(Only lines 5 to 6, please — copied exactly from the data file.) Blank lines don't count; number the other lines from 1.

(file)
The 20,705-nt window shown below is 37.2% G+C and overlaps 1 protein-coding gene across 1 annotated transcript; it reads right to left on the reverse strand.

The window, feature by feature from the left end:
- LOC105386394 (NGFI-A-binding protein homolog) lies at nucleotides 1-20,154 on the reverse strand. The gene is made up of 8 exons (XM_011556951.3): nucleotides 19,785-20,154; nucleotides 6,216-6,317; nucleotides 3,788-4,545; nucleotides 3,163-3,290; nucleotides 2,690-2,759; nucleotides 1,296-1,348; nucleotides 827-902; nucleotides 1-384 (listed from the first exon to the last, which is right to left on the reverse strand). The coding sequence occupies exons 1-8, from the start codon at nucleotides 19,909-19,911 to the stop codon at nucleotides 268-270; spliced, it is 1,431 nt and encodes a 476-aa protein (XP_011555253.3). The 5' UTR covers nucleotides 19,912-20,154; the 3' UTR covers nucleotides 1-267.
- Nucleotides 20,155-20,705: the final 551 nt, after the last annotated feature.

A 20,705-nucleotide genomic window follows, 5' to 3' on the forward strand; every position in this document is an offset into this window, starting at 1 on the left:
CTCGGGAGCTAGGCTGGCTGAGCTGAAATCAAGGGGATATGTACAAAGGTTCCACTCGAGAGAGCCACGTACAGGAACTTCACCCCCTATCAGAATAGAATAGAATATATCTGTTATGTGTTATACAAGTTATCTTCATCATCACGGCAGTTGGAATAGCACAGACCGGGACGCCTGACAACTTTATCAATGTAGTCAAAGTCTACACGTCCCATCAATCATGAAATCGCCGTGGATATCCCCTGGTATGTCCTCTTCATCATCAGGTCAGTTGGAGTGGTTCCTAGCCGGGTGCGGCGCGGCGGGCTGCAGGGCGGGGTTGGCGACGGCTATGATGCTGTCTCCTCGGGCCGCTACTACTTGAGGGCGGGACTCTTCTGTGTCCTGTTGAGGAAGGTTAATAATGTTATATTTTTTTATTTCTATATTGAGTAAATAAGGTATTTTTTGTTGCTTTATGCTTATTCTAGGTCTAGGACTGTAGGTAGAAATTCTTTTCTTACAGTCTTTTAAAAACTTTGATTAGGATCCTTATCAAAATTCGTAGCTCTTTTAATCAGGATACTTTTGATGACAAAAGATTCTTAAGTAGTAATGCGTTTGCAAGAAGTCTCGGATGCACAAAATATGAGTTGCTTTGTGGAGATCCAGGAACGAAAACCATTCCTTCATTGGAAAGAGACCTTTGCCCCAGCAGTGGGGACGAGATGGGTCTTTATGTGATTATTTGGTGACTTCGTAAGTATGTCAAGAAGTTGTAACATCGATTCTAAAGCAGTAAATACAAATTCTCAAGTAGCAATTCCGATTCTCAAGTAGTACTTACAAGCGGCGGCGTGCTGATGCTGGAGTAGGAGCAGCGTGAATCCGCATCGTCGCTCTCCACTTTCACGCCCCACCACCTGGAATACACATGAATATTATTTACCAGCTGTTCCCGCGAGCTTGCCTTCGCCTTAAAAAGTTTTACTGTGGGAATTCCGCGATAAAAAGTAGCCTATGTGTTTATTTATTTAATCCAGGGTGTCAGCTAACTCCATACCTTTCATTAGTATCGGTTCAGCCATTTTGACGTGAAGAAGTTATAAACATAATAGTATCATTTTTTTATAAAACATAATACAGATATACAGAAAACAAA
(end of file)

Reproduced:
A 20,705-nucleotide genomic window follows, 5' to 3' on the forward strand; every position in this document is an offset into this window, starting at 1 on the left:
CTCGGGAGCTAGGCTGGCTGAGCTGAAATCAAGGGGATATGTACAAAGGTTCCACTCGAGAGAGCCACGTACAGGAACTTCACCCCCTATCAGAATAGAATAGAATATATCTGTTATGTGTTATACAAGTTATCTTCATCATCACGGCAGTTGGAATAGCACAGACCGGGACGCCTGACAACTTTATCAATGTAGTCAAAGTCTACACGTCCCATCAATCATGAAATCGCCGTGGATATCCCCTGGTATGTCCTCTTCATCATCAGGTCAGTTGGAGTGGTTCCTAGCCGGGTGCGGCGCGGCGGGCTGCAGGGCGGGGTTGGCGACGGCTATGATGCTGTCTCCTCGGGCCGCTACTACTTGAGGGCGGGACTCTTCTGTGTCCTGTTGAGGAAGGTTAATAATGTTATATTTTTTTATTTCTATATTGAGTAAATAAGGTATTTTTTGTTGCTTTATGCTTATTCTAGGTCTAGGACTGTAGGTAGAAATTCTTTTCTTACAGTCTTTTAAAAACTTTGATTAGGATCCTTATCAAAATTCGTAGCTCTTTTAATCAGGATACTTTTGATGACAAAAGATTCTTAAGTAGTAATGCGTTTGCAAGAAGTCTCGGATGCACAAAATATGAGTTGCTTTGTGGAGATCCAGGAACGAAAACCATTCCTTCATTGGAAAGAGACCTTTGCCCCAGCAGTGGGGACGAGATGGGTCTTTATGTGATTATTTGGTGACTTCGTAAGTATGTCAAGAAGTTGTAACATCGATTCTAAAGCAGTAAATACAAATTCTCAAGTAGCAATTCCGATTCTCAAGTAGTACTTACAAGCGGCGGCGTGCTGATGCTGGAGTAGGAGCAGCGTGAATCCGCATCGTCGCTCTCCACTTTCACGCCCCACCACCTGGAATACACATGAATATTATTTACCAGCTGTTCCCGCGAGCTTGCCTTCGCCTTAAAAAGTTTTACTGTGGGAATTCCGCGATAAAAAGTAGCCTATGTGTTTATTTATTTAATCCAGGGTGTCAGCTAACTCCATACCTTTCATTAGTATCGGTTCAGCCATTTTGACGTGAAGAAGTTATAAACATAATAGTATCATTTTTTTATAAAACATAATACAGATATACAGAAAACAAA